But what does this 13% actually mean? What is it 13% of? In 2009/10 there were 5,837 admissions to hospital due to dog attacks. In 2011/12 the number was 6,580. That's an increase in 13 % or 743 cases. Is this a big problem for the NHS or society in general? In order to work that out we need to know the number of hospital admissions. In 2009/10 there were 6,430,372. This means that dog attacks represent 1 in 10,000 admissions. So a 13% increase is an increase from 0.0118% to 0.103%. This means that we are dealing with very small numbers which are unlikely to be of much clinical significance.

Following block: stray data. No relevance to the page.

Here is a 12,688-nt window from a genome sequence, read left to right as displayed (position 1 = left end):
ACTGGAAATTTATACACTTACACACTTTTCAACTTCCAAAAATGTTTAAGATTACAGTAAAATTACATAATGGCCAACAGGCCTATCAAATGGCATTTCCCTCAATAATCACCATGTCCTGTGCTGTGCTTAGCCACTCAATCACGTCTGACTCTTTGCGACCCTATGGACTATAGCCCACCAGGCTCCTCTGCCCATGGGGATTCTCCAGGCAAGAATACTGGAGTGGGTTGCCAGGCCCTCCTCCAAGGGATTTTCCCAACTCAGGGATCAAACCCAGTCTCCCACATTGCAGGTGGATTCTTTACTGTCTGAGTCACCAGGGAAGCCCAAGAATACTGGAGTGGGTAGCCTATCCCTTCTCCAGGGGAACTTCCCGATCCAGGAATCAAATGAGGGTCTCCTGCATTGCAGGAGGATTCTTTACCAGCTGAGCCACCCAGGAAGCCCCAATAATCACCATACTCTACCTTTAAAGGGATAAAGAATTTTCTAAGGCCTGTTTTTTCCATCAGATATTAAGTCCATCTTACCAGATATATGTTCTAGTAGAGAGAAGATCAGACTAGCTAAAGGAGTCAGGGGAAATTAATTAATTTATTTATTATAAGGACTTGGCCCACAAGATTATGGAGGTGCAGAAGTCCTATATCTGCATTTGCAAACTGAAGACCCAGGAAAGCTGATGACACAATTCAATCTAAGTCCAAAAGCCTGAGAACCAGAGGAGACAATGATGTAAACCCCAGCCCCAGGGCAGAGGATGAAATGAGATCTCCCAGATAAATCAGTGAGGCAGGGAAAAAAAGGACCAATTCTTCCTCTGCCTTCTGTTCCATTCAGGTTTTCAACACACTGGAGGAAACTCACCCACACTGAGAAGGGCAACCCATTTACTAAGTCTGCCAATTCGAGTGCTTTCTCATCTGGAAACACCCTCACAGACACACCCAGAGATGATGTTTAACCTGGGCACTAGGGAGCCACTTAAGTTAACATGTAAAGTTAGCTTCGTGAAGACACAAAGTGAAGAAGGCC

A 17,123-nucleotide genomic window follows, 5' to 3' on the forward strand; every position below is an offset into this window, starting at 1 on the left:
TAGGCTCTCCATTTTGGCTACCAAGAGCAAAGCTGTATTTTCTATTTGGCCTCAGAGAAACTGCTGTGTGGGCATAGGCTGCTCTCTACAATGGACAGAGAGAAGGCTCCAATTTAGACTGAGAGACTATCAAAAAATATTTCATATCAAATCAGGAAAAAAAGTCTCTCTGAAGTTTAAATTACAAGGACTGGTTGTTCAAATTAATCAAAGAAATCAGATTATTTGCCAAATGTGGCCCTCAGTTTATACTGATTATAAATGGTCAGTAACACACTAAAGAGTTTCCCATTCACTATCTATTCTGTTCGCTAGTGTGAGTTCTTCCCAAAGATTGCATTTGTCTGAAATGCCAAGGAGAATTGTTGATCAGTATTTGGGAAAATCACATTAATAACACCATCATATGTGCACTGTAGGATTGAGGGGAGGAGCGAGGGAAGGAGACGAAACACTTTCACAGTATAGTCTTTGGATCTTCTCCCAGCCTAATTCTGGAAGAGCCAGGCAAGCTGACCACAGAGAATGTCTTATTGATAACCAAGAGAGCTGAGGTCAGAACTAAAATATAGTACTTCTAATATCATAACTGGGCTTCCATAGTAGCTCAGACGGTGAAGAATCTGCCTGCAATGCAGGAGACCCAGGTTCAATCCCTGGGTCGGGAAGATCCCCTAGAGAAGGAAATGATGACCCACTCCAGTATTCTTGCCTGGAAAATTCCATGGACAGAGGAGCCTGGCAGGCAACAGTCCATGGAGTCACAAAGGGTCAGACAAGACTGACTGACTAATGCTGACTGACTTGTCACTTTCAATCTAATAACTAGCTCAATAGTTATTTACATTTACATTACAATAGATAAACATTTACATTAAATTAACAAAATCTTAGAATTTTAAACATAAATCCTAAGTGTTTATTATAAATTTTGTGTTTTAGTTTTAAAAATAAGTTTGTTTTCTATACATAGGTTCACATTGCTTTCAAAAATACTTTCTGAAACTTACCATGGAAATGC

The same caution needs to be applied to other hospital statistics. Take for example the current debate about weekend working in the NHS. This has been fuelled by studies indicating that the risk of dying is greater if you are admitted to hospital at the weekend compared to a weekday. This is shown in a recent study which reported that the 30 day mortality was 16% greater if you are admitted at the weekend. But what does this mean? Is it for every 100 deaths during the week there are 116 at the weekend. We need to analyse the data further. 14.2 million people were admitted to hospital in 2009/10 and 187,337 died. This means that 1.3% of people admitted died. The rate of death if you were admitted at the weekend was 16% higher, in other words about 0.21%. This means that the chance of dying within 30 days of admission is 0.21% higher if you are admitted at the weekend compared to a weekday. Alternatively there is a 98% chance of survival if admitted on a weekday compared to a 97.68% chance if admitted at the weekend. Is this clinically significant? I would welcome your comments.